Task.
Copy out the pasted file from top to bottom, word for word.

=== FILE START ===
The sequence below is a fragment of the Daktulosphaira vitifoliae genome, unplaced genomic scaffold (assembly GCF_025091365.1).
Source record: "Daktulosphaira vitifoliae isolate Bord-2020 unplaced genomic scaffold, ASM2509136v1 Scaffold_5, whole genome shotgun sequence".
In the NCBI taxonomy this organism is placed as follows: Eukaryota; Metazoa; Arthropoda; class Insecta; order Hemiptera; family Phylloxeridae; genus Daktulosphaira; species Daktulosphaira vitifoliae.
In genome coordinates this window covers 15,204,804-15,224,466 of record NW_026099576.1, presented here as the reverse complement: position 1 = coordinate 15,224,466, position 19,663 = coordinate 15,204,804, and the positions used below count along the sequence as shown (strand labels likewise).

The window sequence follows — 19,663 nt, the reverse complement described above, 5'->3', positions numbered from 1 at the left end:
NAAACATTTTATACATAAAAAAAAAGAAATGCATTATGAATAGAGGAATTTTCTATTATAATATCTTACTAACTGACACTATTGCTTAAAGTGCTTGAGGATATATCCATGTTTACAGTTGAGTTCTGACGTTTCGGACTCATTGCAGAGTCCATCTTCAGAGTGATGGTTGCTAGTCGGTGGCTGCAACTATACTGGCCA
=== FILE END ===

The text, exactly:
The sequence below is a fragment of the Daktulosphaira vitifoliae genome, unplaced genomic scaffold (assembly GCF_025091365.1).
Source record: "Daktulosphaira vitifoliae isolate Bord-2020 unplaced genomic scaffold, ASM2509136v1 Scaffold_5, whole genome shotgun sequence".
In the NCBI taxonomy this organism is placed as follows: Eukaryota; Metazoa; Arthropoda; class Insecta; order Hemiptera; family Phylloxeridae; genus Daktulosphaira; species Daktulosphaira vitifoliae.
In genome coordinates this window covers 15,204,804-15,224,466 of record NW_026099576.1, presented here as the reverse complement: position 1 = coordinate 15,224,466, position 19,663 = coordinate 15,204,804, and the positions used below count along the sequence as shown (strand labels likewise).

The window sequence follows — 19,663 nt, the reverse complement described above, 5'->3', positions numbered from 1 at the left end:
NAAACATTTTATACATAAAAAAAAAGAAATGCATTATGAATAGAGGAATTTTCTATTATAATATCTTACTAACTGACACTATTGCTTAAAGTGCTTGAGGATATATCCATGTTTACAGTTGAGTTCTGACGTTTCGGACTCATTGCAGAGTCCATCTTCAGAGTGATGGTTGCTAGTCGGTGGCTGCAACTATACTGGCCA